01 Nov Lesson 4: The Staff
Posted at 15:32h in Uncategorized
In my last blog post, I discussed some of the more complex note values and how they are notated. For this lesson, we’ll be taking a look at how notes are placed in musical scores to represent the letters in the musical alphabet.
Music is written on a configuration of lines and spaces called the staff. The staff has 5 lines and 4 spaces, which are always counted from the bottom, as shown below:
Note heads are placed either on lines (so that the line cuts through the middle of the note head) or inside the spaces (so that there is one line above and one line below the note head). The higher up a note head is placed on the staff, the higher the pitch it represents. Have a look at notes written on the staff starting with the first line and going in order all the way up to the fifth line:
At the beginning of every staff (on the left), there is a symbol called a clef that indicates the general area of the instrument (high or low) to which the notes pertain. Piano scores use two clefs: treble and bass.
The treble clef is for the higher pitches on the piano—generally speaking, all pitches above Middle C. Think “Treble = Top”. The treble clef sign is a bit tricky to draw, as it has many curves and twists. You can check it out below and have a go at drawing a few yourself:
In the treble clef, the first line note is an E, which, when applied to the keyboard, is the E just above Middle C. The letters then go up in order from there, making the first space note an F, the second line note a G, and so on. Here’s a breakdown of all the line and space notes on the treble clef with their letter labels:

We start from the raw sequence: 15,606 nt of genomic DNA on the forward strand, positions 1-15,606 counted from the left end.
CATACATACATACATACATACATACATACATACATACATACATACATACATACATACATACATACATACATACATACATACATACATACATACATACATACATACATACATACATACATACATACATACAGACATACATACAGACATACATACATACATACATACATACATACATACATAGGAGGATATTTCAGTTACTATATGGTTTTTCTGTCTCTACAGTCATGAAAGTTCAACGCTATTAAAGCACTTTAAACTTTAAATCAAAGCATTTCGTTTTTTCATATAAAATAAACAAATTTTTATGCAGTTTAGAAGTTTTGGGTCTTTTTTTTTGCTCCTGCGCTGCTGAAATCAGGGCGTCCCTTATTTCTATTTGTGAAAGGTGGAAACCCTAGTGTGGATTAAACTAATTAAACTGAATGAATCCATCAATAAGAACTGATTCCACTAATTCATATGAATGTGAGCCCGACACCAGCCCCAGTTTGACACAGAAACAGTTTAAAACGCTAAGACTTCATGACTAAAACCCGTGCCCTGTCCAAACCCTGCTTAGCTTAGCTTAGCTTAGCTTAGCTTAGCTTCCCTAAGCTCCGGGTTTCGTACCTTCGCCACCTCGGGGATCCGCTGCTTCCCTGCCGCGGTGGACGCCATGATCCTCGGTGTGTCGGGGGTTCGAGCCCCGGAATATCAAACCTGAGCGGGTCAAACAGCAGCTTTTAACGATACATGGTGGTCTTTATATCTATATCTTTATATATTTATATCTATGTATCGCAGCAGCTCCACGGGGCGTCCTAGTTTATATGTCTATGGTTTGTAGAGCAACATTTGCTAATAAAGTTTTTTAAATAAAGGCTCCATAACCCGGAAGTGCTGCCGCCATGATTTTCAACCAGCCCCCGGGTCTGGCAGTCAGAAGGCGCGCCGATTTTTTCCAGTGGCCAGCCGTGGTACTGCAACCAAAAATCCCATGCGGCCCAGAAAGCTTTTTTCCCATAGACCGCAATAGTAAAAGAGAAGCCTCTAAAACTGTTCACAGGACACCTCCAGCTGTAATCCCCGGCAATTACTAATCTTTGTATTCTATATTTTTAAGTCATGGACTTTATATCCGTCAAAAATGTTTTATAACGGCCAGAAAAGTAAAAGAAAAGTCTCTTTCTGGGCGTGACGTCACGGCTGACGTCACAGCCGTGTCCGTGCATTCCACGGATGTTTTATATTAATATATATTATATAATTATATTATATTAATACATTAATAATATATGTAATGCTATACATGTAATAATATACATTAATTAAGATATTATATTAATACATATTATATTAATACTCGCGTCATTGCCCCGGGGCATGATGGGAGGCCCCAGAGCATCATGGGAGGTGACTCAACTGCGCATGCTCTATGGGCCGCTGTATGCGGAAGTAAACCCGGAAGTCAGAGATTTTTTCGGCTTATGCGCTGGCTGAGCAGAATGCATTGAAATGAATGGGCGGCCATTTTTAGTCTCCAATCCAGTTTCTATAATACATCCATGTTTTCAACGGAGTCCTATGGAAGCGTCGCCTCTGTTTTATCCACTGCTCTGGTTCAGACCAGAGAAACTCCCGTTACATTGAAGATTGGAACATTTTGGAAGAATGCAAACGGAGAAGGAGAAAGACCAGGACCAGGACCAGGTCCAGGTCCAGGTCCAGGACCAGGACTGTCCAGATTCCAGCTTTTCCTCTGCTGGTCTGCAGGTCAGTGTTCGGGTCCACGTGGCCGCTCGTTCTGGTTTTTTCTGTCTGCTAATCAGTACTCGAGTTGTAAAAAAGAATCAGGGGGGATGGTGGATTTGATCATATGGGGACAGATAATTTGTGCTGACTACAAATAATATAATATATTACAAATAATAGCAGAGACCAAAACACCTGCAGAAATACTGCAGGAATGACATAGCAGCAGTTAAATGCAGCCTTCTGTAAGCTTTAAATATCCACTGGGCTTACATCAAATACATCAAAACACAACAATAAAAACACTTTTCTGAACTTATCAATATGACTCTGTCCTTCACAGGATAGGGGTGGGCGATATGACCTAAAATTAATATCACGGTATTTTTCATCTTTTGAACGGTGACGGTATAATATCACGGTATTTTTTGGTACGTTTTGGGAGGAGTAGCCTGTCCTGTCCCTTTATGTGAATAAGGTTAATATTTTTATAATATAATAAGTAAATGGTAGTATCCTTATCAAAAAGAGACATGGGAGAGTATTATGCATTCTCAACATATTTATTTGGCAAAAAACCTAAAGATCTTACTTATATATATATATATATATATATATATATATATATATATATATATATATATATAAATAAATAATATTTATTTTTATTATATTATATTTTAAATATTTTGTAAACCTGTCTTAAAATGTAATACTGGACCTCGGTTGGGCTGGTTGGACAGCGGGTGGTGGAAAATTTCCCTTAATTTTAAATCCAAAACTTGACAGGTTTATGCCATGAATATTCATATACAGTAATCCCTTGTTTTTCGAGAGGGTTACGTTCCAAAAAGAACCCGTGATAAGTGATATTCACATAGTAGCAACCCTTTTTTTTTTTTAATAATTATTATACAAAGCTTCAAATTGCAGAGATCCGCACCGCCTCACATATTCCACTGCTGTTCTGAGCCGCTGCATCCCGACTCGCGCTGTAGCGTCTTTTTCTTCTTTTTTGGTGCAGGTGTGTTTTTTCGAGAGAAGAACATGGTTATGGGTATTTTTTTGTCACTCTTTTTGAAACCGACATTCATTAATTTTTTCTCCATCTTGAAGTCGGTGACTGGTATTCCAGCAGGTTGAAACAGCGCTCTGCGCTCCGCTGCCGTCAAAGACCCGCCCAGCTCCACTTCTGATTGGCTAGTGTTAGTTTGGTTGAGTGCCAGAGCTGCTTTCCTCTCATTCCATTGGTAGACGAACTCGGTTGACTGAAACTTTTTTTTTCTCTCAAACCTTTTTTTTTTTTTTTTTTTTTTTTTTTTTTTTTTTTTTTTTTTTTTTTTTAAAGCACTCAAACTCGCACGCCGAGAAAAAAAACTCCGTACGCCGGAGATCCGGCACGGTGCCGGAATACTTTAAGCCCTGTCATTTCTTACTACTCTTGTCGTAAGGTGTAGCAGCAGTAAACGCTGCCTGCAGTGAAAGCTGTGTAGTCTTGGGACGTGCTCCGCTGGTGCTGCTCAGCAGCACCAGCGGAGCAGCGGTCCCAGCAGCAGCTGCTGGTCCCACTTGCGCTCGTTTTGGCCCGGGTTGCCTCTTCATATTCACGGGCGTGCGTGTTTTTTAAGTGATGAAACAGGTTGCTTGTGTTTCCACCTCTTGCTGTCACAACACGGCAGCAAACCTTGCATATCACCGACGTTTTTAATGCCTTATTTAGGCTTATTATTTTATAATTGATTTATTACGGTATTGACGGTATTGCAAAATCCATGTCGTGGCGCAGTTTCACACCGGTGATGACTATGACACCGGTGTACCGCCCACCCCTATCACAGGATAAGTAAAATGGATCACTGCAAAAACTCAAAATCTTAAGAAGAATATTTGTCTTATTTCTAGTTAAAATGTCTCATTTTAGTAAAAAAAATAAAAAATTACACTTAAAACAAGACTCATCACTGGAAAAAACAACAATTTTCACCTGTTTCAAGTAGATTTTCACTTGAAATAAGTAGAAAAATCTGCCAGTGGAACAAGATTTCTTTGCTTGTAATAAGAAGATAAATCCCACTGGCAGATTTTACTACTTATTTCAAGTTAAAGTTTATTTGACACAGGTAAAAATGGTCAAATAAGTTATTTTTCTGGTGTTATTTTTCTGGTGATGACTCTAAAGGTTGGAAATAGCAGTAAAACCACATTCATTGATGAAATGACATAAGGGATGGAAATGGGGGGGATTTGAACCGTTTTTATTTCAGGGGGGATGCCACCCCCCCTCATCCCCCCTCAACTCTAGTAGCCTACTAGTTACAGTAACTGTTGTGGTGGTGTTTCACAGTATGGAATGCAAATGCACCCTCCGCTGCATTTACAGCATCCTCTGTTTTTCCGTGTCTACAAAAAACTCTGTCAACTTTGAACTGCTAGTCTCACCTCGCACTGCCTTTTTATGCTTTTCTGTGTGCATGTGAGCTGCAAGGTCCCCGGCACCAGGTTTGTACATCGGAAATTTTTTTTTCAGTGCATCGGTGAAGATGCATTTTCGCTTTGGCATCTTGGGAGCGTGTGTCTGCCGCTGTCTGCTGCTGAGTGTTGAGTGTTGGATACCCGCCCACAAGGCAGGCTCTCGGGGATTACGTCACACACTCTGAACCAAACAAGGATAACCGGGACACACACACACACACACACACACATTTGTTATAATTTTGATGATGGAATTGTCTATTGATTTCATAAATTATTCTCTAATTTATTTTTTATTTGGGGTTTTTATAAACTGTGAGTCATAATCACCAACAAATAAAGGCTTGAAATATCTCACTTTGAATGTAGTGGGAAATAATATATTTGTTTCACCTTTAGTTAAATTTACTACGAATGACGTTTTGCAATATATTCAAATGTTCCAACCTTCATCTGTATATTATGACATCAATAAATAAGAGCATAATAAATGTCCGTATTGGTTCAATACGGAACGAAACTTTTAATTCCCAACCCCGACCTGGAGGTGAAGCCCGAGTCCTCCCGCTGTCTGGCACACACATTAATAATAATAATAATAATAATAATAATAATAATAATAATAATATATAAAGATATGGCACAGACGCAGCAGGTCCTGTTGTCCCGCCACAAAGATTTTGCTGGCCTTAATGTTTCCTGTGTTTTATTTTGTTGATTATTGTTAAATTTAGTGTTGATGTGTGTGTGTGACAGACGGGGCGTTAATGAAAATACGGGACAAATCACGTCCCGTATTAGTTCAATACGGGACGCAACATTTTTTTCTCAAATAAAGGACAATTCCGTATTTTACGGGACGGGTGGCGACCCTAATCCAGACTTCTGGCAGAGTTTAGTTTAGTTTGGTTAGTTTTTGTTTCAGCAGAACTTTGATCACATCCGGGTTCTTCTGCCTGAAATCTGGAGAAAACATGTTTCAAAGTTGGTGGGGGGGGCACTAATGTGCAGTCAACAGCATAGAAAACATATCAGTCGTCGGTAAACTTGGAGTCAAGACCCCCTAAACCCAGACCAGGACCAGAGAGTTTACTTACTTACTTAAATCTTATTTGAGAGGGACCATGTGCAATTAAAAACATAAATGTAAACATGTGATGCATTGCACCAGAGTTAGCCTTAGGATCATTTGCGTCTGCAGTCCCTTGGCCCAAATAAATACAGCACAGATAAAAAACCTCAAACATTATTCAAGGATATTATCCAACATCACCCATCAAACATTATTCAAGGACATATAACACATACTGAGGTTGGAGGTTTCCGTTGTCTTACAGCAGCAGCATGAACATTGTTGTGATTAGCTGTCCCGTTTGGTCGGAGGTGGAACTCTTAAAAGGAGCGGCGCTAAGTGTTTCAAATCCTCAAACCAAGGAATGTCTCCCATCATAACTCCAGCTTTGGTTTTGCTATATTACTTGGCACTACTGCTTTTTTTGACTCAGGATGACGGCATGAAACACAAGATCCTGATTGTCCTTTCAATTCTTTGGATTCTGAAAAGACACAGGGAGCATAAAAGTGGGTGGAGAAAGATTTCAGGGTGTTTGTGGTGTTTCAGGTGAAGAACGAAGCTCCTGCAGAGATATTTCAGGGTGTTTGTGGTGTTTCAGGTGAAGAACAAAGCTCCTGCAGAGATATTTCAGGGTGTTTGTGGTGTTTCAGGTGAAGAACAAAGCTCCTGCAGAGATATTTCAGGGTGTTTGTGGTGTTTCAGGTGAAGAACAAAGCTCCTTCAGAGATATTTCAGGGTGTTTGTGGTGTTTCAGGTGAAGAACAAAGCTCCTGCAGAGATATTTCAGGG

It can be helpful to memorise letterings for each clef by coming up with an acronym for each grouping from bottom to top: one for the line notes, and another for the space notes. As a kid, I was taught to remember the treble clef line notes with “Every Good Boy Does Fine.” I’ve also heard other teachers use “Every Good Boy Deserves Fudge,” which perhaps may appeal more to those of you with a sweet tooth! Treble clef space notes are even easier to remember from bottom to top, as the letters spell the word “Face.”
The bass clef, on the other hand, is for the lower pitches on the piano—those below Middle C. For this one, think “Bass = Bottom”. The bass clef sign is much easier to draw, as it’s less complicated. Consider it as half of a heart with two dots next to it!
In the bass clef, the first line note is a G, which on the keyboard is 11 keys down from Middle C. If you’re counting it out on your piano, make sure to count Middle C as “1” to land in the right place. The letters once again go up in order from there, making the first space A, the second line B, and so on. Here are all the line and space notes on the bass clef with lettered labels:
To remember the bass clef line notes from bottom to top, I was taught “Good Boys Do Fine Always,” and, for the bass clef space notes, “All Cows Eat Grass.” See what you think of these memory tricks, and let me know if you come up with any more amusing acronyms!
Look out for the next lesson, which will explain how notes on the staff can be counted, and don’t forget to subscribe to my mailing list for musical updates!